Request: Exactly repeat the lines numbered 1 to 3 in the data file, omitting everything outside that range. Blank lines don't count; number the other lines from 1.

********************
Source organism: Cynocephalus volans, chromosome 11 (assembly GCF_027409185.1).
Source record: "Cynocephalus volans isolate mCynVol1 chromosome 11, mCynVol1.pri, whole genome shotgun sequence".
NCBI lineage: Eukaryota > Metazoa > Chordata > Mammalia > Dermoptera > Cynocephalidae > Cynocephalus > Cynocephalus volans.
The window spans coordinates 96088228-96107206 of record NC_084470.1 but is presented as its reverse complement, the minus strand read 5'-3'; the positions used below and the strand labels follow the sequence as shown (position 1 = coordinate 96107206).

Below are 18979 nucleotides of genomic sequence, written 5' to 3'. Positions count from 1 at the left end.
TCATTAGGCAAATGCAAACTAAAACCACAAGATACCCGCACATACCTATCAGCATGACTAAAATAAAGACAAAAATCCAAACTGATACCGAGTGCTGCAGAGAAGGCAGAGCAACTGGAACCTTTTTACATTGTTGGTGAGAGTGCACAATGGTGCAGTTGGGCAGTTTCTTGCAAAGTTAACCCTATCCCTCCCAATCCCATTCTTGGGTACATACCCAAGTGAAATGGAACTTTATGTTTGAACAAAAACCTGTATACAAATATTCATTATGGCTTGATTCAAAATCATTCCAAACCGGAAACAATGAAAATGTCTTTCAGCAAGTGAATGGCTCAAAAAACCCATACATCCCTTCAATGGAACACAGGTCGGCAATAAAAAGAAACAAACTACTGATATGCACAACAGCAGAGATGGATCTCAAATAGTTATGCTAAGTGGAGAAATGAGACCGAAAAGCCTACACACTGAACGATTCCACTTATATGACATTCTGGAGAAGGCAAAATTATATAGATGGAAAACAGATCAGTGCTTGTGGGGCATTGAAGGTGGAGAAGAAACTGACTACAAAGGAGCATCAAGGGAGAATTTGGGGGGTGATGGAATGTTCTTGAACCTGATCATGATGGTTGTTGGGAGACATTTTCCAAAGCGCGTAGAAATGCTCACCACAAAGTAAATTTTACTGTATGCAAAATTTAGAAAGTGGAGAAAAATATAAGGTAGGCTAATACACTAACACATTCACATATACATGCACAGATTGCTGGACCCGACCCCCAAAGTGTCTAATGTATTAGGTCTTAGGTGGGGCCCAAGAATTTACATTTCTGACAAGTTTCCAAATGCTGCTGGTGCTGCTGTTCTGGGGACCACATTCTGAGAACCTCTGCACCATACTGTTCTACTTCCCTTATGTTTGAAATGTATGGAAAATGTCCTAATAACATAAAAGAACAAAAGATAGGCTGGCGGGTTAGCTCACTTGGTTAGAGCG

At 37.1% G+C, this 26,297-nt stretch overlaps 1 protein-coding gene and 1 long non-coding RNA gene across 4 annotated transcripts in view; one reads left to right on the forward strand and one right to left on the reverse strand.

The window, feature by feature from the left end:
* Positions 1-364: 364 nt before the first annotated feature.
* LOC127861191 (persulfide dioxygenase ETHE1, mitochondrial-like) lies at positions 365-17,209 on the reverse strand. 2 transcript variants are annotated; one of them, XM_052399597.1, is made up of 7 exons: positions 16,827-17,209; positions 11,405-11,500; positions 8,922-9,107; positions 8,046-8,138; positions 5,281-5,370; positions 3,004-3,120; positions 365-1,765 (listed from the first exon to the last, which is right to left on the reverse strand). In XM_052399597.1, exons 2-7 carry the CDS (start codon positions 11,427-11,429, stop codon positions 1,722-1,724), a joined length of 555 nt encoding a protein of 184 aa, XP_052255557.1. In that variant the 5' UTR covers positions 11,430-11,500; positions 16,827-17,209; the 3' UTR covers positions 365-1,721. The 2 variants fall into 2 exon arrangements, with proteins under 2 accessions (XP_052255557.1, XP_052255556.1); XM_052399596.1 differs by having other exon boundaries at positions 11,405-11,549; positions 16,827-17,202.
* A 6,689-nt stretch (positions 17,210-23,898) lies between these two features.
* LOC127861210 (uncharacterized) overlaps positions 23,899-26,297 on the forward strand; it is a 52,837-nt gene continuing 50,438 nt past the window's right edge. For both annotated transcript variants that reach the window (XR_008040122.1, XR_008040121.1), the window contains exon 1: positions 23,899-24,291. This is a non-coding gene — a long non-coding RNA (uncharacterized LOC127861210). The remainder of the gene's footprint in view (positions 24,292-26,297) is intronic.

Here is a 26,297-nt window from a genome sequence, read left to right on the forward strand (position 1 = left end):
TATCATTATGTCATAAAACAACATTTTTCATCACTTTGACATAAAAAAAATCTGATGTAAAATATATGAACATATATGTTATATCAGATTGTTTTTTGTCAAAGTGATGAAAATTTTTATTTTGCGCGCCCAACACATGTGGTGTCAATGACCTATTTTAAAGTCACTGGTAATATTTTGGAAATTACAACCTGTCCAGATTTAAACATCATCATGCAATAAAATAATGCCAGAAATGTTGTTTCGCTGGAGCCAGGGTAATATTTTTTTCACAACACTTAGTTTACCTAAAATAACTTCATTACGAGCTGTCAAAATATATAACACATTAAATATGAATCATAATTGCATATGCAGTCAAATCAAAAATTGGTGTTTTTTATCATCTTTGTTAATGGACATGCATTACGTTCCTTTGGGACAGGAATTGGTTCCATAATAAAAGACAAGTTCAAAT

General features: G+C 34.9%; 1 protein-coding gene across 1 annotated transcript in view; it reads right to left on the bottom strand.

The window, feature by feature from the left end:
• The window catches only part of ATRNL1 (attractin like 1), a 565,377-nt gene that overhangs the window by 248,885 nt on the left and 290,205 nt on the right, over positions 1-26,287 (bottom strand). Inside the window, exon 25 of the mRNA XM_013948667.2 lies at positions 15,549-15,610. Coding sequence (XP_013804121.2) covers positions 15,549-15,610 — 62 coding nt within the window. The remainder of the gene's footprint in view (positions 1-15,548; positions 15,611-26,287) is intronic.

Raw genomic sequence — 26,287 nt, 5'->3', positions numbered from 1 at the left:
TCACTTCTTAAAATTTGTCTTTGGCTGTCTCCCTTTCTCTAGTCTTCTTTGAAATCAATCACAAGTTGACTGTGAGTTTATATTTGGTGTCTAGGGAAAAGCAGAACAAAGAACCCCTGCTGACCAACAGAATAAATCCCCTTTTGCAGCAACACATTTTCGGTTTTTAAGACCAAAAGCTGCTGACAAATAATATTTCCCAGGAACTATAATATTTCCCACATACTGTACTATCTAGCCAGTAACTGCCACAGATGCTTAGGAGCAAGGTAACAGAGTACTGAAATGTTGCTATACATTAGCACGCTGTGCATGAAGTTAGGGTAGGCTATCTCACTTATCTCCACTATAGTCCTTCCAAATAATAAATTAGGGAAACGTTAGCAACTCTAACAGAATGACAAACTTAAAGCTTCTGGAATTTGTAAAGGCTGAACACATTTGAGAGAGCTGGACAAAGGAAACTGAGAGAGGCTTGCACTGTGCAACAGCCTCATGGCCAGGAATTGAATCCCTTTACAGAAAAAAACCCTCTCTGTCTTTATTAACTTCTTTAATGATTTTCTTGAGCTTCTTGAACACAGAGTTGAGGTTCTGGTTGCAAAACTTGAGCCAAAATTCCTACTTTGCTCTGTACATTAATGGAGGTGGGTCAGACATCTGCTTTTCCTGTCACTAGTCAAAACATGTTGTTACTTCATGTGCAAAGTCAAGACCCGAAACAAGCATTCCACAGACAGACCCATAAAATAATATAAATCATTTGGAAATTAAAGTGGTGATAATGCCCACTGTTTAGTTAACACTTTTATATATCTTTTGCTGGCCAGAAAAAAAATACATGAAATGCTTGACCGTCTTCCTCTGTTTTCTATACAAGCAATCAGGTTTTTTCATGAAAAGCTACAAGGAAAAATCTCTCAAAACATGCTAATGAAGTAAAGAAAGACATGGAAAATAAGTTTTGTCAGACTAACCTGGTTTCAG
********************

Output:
Source organism: Cynocephalus volans, chromosome 11 (assembly GCF_027409185.1).
Source record: "Cynocephalus volans isolate mCynVol1 chromosome 11, mCynVol1.pri, whole genome shotgun sequence".
NCBI lineage: Eukaryota > Metazoa > Chordata > Mammalia > Dermoptera > Cynocephalidae > Cynocephalus > Cynocephalus volans.